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Reed Hastings. Photo: Neilson Barnard/Getty Images for New York Times

Netflix CEO Reed Hastings gave a full-throated defense of the company’s decision to remove an episode of the show "Patriot Act With Hasan Minhaj" from its platform in Saudi Arabia after a complaint from the Saudi government about Minhaj's criticisms of Crown Prince Mohammed bin Salman.

"We're not in the news business. We're not trying to do 'truth to power.' We're trying to entertain."
— Hastings at the New York Times Dealbook conference

Why it matters: It’s another example of corporations attempting to walk the fine line of upholding values like free speech while also trying not to offend foreign governments that could put business at risk.

  • Most recently, the NBA apologized to Chinese fans for a tweet by Houston Rockets' general manager Daryl Morey that expressed support for the pro-democracy protests in Hong Kong.
  • Back in 2017, Snap removed Al Jazeera from its "Discover" news platform in Saudi Arabia after the government said the news organization "violated its media and cybercrime laws," per NBC News.

Of note: Earlier this year, Netflix told the New York Times: "We strongly support artistic freedom worldwide and only removed this episode in Saudi Arabia after we had received a valid legal request — and to comply with local law.”

The bottom line: Speaking at Web Summit in Lisbon, Edelman CEO Richard Edelman said that companies need to be global but locally minded and understand what rules exist in certain places to operate.

  • Yes, but: As companies depend more on international markets for growth, that might sometimes come at the expense of values that the same companies have touted in the U.S.

Go deeper: China's vise grip on corporate America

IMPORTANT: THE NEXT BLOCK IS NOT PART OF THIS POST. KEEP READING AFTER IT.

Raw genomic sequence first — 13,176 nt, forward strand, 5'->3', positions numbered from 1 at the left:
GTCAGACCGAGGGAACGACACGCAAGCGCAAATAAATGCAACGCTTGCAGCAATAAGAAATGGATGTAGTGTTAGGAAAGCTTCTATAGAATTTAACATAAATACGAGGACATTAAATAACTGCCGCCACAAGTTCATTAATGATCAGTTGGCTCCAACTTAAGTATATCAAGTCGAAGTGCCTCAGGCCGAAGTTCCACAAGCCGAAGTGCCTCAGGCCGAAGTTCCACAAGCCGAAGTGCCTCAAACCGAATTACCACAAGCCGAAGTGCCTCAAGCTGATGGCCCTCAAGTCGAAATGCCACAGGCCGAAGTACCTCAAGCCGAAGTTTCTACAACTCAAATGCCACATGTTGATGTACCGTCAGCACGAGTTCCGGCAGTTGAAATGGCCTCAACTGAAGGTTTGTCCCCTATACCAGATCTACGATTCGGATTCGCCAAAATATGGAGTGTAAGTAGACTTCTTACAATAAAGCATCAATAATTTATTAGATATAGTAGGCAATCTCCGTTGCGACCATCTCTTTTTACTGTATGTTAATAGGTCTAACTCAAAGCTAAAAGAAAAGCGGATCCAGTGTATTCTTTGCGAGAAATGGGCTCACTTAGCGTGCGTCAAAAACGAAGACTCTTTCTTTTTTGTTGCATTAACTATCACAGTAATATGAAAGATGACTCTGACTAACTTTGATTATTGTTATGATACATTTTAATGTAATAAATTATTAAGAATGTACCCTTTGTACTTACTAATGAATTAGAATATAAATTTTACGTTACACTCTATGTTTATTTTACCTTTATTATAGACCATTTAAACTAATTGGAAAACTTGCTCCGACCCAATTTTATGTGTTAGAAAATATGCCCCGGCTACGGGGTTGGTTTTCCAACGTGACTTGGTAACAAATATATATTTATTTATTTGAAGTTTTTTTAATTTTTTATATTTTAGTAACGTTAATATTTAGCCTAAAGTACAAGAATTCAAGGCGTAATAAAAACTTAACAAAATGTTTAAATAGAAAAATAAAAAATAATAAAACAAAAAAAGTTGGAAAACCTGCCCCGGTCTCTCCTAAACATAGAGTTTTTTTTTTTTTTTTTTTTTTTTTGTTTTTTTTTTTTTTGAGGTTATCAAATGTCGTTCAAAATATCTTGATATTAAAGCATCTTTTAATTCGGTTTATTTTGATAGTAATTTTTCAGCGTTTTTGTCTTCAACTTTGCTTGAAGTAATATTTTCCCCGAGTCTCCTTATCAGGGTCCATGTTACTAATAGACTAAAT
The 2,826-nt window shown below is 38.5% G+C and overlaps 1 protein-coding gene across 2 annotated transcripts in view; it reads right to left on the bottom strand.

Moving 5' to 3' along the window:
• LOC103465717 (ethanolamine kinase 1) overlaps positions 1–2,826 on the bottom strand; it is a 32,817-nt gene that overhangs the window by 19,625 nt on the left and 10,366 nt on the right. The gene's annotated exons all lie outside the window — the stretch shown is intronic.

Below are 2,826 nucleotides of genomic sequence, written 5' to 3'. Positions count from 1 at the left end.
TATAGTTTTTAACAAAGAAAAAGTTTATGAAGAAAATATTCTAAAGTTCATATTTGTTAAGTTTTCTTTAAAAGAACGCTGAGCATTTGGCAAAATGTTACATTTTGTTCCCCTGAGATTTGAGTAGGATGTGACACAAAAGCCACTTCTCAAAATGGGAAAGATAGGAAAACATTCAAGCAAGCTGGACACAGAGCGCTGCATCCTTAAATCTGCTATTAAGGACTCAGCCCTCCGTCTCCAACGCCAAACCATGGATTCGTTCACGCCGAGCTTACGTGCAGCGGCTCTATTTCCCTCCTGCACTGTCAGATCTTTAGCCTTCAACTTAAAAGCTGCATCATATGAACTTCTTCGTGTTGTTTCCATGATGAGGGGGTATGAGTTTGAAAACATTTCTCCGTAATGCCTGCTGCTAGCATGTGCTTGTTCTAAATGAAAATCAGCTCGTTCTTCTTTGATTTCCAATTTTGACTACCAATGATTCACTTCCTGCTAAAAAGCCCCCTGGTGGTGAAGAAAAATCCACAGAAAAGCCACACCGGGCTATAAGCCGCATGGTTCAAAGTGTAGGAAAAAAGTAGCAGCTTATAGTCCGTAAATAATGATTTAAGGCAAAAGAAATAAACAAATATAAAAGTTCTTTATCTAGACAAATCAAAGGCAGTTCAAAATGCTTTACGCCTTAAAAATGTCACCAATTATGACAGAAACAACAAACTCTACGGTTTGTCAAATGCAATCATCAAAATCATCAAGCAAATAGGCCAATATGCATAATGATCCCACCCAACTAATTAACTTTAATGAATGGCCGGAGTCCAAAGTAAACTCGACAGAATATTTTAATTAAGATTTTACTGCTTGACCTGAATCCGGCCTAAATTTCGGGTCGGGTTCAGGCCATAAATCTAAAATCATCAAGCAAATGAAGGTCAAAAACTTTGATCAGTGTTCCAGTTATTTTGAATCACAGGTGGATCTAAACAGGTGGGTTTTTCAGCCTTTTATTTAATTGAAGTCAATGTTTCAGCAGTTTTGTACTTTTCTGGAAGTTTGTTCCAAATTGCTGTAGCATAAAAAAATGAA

Go deeper

Updated 3 mins ago - World

Russia announces end to massive troop buildup near Ukraine

Russia's Defense Minister Sergei Shoigu (L) with President Vladimir Putin. Photo: Mikhail Svetlov/Getty Images

Russia's defense minister said Thursday that massive military exercises near the border with Ukraine had been completed, and that he had ordered troops to return to their permanent bases by May 1, according to state media.

Why it matters: Tens of thousands of troops and heavy military equipment had been moved to the border of eastern Ukraine and the annexed territory of Crimea over the last month, sparking fears of a potential Russian invasion.

Dan Primack, author of Pro Rata
22 mins ago - Economy & Business

Private equity's other tax fight

Illustration: Rae Cook/Axios

Private equity is carefully watching the D.C. debate on corporate taxes, in which Senate Democrats seem to be settling on a 25% rate.

Zoom in: Marginal rates obviously matter, but for PE it's just an appetizer before the weedier work begins on issues like corporate interest deductibility.

Making sense of Biden's big emissions promise

Illustration: Sarah Grillo/Axios

President Biden's new U.S. emissions-cutting target is a sign of White House ambition and a number that distills the tough political and policy maneuvers needed to realize those aims.

Driving the news: This morning the White House unveiled a nonbinding goal under the Paris Agreement that calls for cutting U.S. greenhouse gas emissions by 50%-52% by 2030 relative to 2005 levels.